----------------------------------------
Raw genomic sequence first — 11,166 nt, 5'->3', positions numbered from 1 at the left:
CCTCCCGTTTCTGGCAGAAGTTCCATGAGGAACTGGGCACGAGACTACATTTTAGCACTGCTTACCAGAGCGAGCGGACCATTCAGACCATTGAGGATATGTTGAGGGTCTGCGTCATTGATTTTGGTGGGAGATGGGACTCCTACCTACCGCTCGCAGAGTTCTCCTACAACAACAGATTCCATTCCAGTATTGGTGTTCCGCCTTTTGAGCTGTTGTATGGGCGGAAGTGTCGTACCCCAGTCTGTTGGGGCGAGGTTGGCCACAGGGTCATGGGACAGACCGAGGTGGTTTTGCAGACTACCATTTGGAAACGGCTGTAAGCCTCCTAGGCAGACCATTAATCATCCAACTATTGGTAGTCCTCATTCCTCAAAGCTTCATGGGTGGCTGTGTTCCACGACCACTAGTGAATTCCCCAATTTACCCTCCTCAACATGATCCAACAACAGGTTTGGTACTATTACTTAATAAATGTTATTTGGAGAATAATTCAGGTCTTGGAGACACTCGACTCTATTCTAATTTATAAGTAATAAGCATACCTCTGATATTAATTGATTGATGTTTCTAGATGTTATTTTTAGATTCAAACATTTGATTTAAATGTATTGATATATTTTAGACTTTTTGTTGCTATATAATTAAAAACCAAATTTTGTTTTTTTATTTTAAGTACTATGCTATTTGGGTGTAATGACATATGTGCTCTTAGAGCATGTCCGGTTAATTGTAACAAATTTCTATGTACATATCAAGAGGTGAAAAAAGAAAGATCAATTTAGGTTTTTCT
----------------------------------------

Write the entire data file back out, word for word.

Raw genomic sequence first — 11,166 nt, 5'->3', positions numbered from 1 at the left:
CCTCCCGTTTCTGGCAGAAGTTCCATGAGGAACTGGGCACGAGACTACATTTTAGCACTGCTTACCAGAGCGAGCGGACCATTCAGACCATTGAGGATATGTTGAGGGTCTGCGTCATTGATTTTGGTGGGAGATGGGACTCCTACCTACCGCTCGCAGAGTTCTCCTACAACAACAGATTCCATTCCAGTATTGGTGTTCCGCCTTTTGAGCTGTTGTATGGGCGGAAGTGTCGTACCCCAGTCTGTTGGGGCGAGGTTGGCCACAGGGTCATGGGACAGACCGAGGTGGTTTTGCAGACTACCATTTGGAAACGGCTGTAAGCCTCCTAGGCAGACCATTAATCATCCAACTATTGGTAGTCCTCATTCCTCAAAGCTTCATGGGTGGCTGTGTTCCACGACCACTAGTGAATTCCCCAATTTACCCTCCTCAACATGATCCAACAACAGGTTTGGTACTATTACTTAATAAATGTTATTTGGAGAATAATTCAGGTCTTGGAGACACTCGACTCTATTCTAATTTATAAGTAATAAGCATACCTCTGATATTAATTGATTGATGTTTCTAGATGTTATTTTTAGATTCAAACATTTGATTTAAATGTATTGATATATTTTAGACTTTTTGTTGCTATATAATTAAAAACCAAATTTTGTTTTTTTATTTTAAGTACTATGCTATTTGGGTGTAATGACATATGTGCTCTTAGAGCATGTCCGGTTAATTGTAACAAATTTCTATGTACATATCAAGAGGTGAAAAAAGAAAGATCAATTTAGGTTTTTCT